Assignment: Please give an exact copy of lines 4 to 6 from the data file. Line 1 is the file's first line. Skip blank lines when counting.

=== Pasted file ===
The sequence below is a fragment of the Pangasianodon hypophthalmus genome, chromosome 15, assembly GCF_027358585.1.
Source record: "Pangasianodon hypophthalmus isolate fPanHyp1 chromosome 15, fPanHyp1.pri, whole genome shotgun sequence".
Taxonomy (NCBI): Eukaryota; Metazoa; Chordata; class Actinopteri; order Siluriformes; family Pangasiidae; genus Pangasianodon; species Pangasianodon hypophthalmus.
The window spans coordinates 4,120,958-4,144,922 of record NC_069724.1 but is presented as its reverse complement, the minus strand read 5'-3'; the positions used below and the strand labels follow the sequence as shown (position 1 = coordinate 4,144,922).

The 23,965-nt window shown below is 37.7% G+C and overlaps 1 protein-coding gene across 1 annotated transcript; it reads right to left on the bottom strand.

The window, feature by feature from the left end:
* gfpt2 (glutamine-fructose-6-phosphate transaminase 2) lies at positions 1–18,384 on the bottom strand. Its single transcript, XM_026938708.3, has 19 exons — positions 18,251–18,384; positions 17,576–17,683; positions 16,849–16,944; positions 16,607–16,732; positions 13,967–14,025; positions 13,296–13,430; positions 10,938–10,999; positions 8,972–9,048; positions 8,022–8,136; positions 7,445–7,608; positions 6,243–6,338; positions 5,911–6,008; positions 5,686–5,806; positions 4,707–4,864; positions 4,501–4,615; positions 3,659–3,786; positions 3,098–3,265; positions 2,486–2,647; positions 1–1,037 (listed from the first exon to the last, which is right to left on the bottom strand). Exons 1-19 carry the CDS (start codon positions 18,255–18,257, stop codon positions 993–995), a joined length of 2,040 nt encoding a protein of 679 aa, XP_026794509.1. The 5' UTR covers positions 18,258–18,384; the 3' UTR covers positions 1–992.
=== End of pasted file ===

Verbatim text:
The window spans coordinates 4,120,958-4,144,922 of record NC_069724.1 but is presented as its reverse complement, the minus strand read 5'-3'; the positions used below and the strand labels follow the sequence as shown (position 1 = coordinate 4,144,922).

The 23,965-nt window shown below is 37.7% G+C and overlaps 1 protein-coding gene across 1 annotated transcript; it reads right to left on the bottom strand.

The window, feature by feature from the left end: